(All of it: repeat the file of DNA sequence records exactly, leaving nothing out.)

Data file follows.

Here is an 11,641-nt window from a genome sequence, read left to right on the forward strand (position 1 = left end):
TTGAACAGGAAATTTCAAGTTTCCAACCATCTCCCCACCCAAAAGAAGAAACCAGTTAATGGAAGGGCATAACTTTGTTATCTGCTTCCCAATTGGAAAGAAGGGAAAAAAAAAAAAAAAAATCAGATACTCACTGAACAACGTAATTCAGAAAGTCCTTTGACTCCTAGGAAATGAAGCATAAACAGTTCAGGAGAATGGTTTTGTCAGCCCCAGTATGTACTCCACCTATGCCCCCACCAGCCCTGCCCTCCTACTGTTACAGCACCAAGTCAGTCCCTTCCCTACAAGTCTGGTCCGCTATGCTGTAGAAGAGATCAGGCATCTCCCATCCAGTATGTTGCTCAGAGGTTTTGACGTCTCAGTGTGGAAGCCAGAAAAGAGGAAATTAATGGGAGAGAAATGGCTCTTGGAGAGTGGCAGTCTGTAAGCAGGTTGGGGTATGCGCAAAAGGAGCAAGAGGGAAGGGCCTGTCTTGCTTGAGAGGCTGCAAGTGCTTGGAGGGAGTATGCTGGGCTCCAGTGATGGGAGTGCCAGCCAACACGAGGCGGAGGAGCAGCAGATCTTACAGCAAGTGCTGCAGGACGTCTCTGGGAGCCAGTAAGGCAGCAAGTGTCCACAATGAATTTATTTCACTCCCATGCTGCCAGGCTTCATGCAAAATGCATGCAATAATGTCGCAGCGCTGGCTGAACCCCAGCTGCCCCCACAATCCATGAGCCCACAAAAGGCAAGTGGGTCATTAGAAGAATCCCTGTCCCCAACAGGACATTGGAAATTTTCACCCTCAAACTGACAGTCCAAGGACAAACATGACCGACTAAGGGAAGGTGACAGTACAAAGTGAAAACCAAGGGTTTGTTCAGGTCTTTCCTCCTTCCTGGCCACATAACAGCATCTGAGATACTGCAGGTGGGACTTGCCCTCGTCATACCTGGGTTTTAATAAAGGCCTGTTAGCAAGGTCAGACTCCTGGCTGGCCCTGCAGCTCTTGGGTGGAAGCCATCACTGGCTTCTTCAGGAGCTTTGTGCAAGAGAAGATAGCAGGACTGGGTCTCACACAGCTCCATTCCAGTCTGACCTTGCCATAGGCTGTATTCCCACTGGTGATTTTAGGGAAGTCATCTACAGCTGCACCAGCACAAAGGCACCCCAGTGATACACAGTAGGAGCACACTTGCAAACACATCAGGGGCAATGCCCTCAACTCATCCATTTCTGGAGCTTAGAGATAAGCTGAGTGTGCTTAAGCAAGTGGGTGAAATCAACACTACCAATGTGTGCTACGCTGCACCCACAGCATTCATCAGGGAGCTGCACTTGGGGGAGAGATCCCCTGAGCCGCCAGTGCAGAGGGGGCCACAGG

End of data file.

Here is an 11,641-nt window from a genome sequence, read left to right on the forward strand (position 1 = left end):
TTGAACAGGAAATTTCAAGTTTCCAACCATCTCCCCACCCAAAAGAAGAAACCAGTTAATGGAAGGGCATAACTTTGTTATCTGCTTCCCAATTGGAAAGAAGGGAAAAAAAAAAAAAAAAATCAGATACTCACTGAACAACGTAATTCAGAAAGTCCTTTGACTCCTAGGAAATGAAGCATAAACAGTTCAGGAGAATGGTTTTGTCAGCCCCAGTATGTACTCCACCTATGCCCCCACCAGCCCTGCCCTCCTACTGTTACAGCACCAAGTCAGTCCCTTCCCTACAAGTCTGGTCCGCTATGCTGTAGAAGAGATCAGGCATCTCCCATCCAGTATGTTGCTCAGAGGTTTTGACGTCTCAGTGTGGAAGCCAGAAAAGAGGAAATTAATGGGAGAGAAATGGCTCTTGGAGAGTGGCAGTCTGTAAGCAGGTTGGGGTATGCGCAAAAGGAGCAAGAGGGAAGGGCCTGTCTTGCTTGAGAGGCTGCAAGTGCTTGGAGGGAGTATGCTGGGCTCCAGTGATGGGAGTGCCAGCCAACACGAGGCGGAGGAGCAGCAGATCTTACAGCAAGTGCTGCAGGACGTCTCTGGGAGCCAGTAAGGCAGCAAGTGTCCACAATGAATTTATTTCACTCCCATGCTGCCAGGCTTCATGCAAAATGCATGCAATAATGTCGCAGCGCTGGCTGAACCCCAGCTGCCCCCACAATCCATGAGCCCACAAAAGGCAAGTGGGTCATTAGAAGAATCCCTGTCCCCAACAGGACATTGGAAATTTTCACCCTCAAACTGACAGTCCAAGGACAAACATGACCGACTAAGGGAAGGTGACAGTACAAAGTGAAAACCAAGGGTTTGTTCAGGTCTTTCCTCCTTCCTGGCCACATAACAGCATCTGAGATACTGCAGGTGGGACTTGCCCTCGTCATACCTGGGTTTTAATAAAGGCCTGTTAGCAAGGTCAGACTCCTGGCTGGCCCTGCAGCTCTTGGGTGGAAGCCATCACTGGCTTCTTCAGGAGCTTTGTGCAAGAGAAGATAGCAGGACTGGGTCTCACACAGCTCCATTCCAGTCTGACCTTGCCATAGGCTGTATTCCCACTGGTGATTTTAGGGAAGTCATCTACAGCTGCACCAGCACAAAGGCACCCCAGTGATACACAGTAGGAGCACACTTGCAAACACATCAGGGGCAATGCCCTCAACTCATCCATTTCTGGAGCTTAGAGATAAGCTGAGTGTGCTTAAGCAAGTGGGTGAAATCAACACTACCAATGTGTGCTACGCTGCACCCACAGCATTCATCAGGGAGCTGCACTTGGGGGAGAGATCCCCTGAGCCGCCAGTGCAGAGGGGGCCACAGG